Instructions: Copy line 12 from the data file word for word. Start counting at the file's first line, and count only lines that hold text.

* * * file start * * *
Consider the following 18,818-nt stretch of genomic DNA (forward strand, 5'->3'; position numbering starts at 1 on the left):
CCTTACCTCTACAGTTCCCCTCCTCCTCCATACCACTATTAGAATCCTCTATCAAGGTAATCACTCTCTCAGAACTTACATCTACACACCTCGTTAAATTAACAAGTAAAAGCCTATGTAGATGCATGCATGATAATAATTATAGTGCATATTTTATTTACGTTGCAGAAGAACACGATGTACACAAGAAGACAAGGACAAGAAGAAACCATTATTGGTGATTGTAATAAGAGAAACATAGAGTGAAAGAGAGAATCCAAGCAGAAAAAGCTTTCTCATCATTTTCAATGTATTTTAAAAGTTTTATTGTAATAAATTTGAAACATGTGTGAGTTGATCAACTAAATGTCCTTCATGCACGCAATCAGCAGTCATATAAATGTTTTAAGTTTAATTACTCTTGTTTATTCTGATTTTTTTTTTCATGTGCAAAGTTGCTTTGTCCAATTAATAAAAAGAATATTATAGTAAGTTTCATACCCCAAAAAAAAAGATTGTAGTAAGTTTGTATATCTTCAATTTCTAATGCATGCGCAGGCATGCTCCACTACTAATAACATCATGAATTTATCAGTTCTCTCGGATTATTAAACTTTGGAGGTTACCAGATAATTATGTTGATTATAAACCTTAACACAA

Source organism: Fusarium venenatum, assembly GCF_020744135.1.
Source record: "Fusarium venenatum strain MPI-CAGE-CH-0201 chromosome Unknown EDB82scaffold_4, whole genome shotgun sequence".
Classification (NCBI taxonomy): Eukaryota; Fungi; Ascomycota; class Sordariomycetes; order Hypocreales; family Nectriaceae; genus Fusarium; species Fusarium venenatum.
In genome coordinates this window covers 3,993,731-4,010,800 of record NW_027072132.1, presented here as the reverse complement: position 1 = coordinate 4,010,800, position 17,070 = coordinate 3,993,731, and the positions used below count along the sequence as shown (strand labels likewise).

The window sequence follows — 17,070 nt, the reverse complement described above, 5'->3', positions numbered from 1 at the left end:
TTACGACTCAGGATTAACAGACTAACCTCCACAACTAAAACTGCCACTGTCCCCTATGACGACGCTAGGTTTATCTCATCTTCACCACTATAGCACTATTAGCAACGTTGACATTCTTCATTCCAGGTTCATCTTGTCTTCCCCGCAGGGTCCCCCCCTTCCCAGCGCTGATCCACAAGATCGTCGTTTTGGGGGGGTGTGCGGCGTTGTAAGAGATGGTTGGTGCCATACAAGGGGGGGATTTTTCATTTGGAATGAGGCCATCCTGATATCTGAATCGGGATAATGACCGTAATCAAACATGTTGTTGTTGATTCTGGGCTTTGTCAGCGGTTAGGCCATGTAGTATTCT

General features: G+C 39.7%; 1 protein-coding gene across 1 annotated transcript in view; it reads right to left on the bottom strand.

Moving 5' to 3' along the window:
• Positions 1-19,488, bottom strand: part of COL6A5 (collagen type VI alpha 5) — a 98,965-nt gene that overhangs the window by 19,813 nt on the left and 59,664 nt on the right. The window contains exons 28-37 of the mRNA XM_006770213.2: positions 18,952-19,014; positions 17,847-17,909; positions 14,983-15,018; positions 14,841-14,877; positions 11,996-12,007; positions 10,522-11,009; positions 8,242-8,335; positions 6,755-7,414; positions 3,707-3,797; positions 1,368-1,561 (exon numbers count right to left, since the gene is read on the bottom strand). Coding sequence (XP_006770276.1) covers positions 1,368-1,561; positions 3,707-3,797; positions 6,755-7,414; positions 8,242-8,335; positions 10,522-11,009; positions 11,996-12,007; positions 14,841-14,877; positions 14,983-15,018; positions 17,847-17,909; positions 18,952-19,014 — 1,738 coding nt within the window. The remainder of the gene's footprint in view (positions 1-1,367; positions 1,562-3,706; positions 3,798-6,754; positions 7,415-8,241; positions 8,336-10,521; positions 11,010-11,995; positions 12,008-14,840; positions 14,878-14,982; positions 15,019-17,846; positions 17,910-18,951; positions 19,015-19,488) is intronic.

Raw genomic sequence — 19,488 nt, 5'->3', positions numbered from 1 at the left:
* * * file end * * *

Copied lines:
Raw genomic sequence — 19,488 nt, 5'->3', positions numbered from 1 at the left: